Are your eyes glazed over yet? Are you thinking, “Here we go, another tech guy making me feel stupid, talking about something waaaay outside my wheelhouse”? Well you’re wrong. Okay, mostly wrong. I’m not here to talk tech; I’m here to talk about simple ideas and concepts that will have a huge net positive impact on your contracting business. Yes, you’ll need tech guys, but they just have to execute your plan and they can geek out all they want.
What’s an API anyway?
API stands for Application Programming Interface. Simply put, APIs allow internal and/or external applications to communicate with one another. So, if the job name and number data stored in your accounting software is sent to your mobile timecard application, it does that using an API.
Why do I care?
While your internal accounting, enterprise resource planning (ERP), and other systems power your office operations, mobile computing powers the rest of the world. Getting important data out of internal systems and into the mobile environment saves businesses untold amounts of time and money. Using APIs to interact with outside services can also help extend the life of existing internal software. If and when you do need to switch or upgrade these systems APIs help to minimize the impact of these changes on your operations by providing a layer of technology between internal and external systems.
When you’re dealing with lots of data and lots of different software and systems APIs make it possible to securely share data from a single source. For contractors, this data can be as simple as job names, numbers, and phases or as complex as material ordering and payroll data. APIs provide an added bonus, since you don’t need to upgrade or change your internal systems, such as accounting or ERP to integrate data to other services or programs.
How does it work?
APIs allow you to safely get data, like job numbers and job statuses, from a trusted central source, like accounting, and populate other programs and online services so everyone is using the same data. This means all job data used by other services will be the exact data used in your accounting or ERP system. So for example, as soon as job ends and is closed off in accounting, all other services using that API, such as timecards and material ordering, will be updated and users will no longer be able to book time or materials to that job.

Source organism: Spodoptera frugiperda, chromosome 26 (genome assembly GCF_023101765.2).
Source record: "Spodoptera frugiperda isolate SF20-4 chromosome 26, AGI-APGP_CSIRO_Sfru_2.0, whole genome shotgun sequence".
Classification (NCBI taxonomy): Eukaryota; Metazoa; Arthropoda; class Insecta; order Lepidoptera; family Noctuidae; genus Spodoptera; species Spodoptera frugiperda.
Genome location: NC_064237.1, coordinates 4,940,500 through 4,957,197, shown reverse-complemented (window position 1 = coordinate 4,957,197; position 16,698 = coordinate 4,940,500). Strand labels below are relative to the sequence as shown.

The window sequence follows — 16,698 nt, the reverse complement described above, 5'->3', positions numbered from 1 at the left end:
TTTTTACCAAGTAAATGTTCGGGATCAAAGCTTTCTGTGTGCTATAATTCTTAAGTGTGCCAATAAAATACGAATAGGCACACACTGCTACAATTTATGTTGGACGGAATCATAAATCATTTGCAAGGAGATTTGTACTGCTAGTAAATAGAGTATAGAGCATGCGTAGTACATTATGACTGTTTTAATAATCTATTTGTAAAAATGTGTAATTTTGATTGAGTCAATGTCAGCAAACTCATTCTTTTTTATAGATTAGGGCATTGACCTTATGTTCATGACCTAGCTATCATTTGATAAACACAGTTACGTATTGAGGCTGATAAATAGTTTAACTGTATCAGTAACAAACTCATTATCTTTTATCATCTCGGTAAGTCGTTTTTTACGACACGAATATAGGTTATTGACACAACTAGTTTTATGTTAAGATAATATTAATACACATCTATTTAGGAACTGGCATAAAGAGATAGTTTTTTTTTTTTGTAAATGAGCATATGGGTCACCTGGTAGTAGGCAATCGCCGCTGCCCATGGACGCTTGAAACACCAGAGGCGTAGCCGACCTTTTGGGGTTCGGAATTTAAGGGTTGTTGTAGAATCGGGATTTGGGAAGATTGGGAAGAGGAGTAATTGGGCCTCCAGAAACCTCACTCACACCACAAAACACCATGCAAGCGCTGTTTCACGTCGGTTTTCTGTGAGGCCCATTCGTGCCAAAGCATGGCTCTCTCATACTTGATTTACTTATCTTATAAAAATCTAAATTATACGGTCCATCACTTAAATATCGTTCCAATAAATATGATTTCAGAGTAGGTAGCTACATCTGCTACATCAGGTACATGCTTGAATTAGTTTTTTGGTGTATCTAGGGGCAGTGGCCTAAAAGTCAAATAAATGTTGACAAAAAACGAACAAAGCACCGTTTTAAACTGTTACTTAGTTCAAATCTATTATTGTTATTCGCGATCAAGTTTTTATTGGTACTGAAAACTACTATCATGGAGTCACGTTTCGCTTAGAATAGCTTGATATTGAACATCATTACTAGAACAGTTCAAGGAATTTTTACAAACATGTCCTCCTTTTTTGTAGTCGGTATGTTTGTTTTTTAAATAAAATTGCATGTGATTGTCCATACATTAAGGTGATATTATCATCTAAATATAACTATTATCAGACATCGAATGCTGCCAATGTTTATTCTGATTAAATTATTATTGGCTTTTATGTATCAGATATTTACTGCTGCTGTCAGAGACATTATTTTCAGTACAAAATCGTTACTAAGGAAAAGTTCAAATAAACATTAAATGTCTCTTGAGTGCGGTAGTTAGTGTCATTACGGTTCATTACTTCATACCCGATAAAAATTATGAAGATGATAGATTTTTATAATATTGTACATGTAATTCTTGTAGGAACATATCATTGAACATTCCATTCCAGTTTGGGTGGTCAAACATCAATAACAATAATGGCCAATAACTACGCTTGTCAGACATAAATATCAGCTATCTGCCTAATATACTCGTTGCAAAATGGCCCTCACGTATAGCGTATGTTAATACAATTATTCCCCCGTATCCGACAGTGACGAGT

Connecting to an API requires programming some middleware between the businesses internal systems and the service provider’s public API. Some mechanical contractors will have internal resources to build and maintain their own application; others will contract the work out to a local technology firm. The middleware extracts only the data needed from internal systems, then posts it to the vendor’s API, which then syncs up the two data sets. This process can be automated and executed as frequently as required. Contractors with lots of employees and/or lots of small jobs may do hourly updates and others may do daily updates depending on their circumstances.
Not all APIs are created equal
A strong, well-built API is critical for long-term stability and success. Here are some key elements to consider when evaluating vendor APIs:
- Backwards compatibility – As technology and businesses change, so, too, will data requirements and functionality. A well-built API provides stability and adaptability for implementation requirements.
- Documentation – A good API needs good documentation. OpenAPI (Swagger) provides a strong user-friendly platform and vendors should include detailed documentation to support rapid implementation.
- Communication – API integrations are a partnership between your technology team and your service provider, so having a good relationship and good communication are important for long-term success.
The bottom line
The goal of API integration is to get everyone on your team the information they need whenever and wherever they need it. Properly implemented, it will lower administrative costs, reduce errors, and improve efficiency. Leveraging API integration makes contractors more agile and responsive to future technology without sacrificing the existing software systems they need to complete projects on time and on budget.
By Joe Perraton